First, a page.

Certain features such as the pattern and type of symptoms can help to distinguish food intolerance reactions from those that might be a result of food allergy or some quite different cause unrelated to food.
The time relationship between eating the food and getting symptoms depends on many factors. If the food is only eaten very occasionally, symptom onset after digestion ranges from almost immediate to several hours. However this is different when the food is being consumed regularly, when each 'reaction' will run in to the next, leading to the development of chronic, almost continual symptoms with no clear immediate reaction each time the food is eaten.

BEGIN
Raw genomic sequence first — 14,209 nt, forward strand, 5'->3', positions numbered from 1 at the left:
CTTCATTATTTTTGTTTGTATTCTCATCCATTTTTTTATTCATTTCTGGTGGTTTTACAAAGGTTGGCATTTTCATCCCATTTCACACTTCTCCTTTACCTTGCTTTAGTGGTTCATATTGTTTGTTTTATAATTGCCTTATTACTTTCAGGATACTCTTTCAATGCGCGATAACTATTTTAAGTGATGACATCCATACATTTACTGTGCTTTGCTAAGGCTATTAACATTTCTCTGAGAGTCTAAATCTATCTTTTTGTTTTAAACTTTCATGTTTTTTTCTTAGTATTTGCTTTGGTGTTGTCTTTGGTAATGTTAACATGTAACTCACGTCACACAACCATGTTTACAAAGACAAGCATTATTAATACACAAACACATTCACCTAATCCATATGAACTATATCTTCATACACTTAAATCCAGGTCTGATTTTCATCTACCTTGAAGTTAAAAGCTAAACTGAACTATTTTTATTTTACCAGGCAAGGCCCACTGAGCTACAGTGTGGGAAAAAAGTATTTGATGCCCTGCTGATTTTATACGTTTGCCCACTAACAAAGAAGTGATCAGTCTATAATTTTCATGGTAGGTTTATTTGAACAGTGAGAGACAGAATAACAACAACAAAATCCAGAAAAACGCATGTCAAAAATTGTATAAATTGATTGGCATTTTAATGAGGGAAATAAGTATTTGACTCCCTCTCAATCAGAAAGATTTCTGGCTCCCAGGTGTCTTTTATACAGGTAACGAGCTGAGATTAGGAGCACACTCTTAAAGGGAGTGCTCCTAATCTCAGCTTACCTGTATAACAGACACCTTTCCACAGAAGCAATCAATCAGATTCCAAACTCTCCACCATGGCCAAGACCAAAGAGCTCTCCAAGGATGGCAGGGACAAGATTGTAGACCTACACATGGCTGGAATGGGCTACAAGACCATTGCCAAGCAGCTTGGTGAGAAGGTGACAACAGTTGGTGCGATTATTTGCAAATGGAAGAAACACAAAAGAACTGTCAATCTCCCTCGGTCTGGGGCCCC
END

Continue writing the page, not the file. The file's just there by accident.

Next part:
In food allergy the range of symptoms is quite limited and predictable. In food intolerance, a very much wider range of symptoms may occur and multiple symptoms are usual. The conditions listed above have been shown by properly conducted scientific trials to be either caused or made worse by food intolerance. These conditions are shown linked to particular organ systems (gastrointestinal, central nervous, cardiovascular, etc.); however in practice, when food intolerance is involved, such conditions rarely exist alone, the typical patient having symptoms relating to a number of different organ systems. For example, a typical food intolerance person may suffer migraine, unexplained fatigue (central nervous system symptoms) abdominal pain, bloating and frequent diarrhoea (gastrointestinal system symptoms) and unexplained muscle and joint pains (musculoskeletal system symptoms).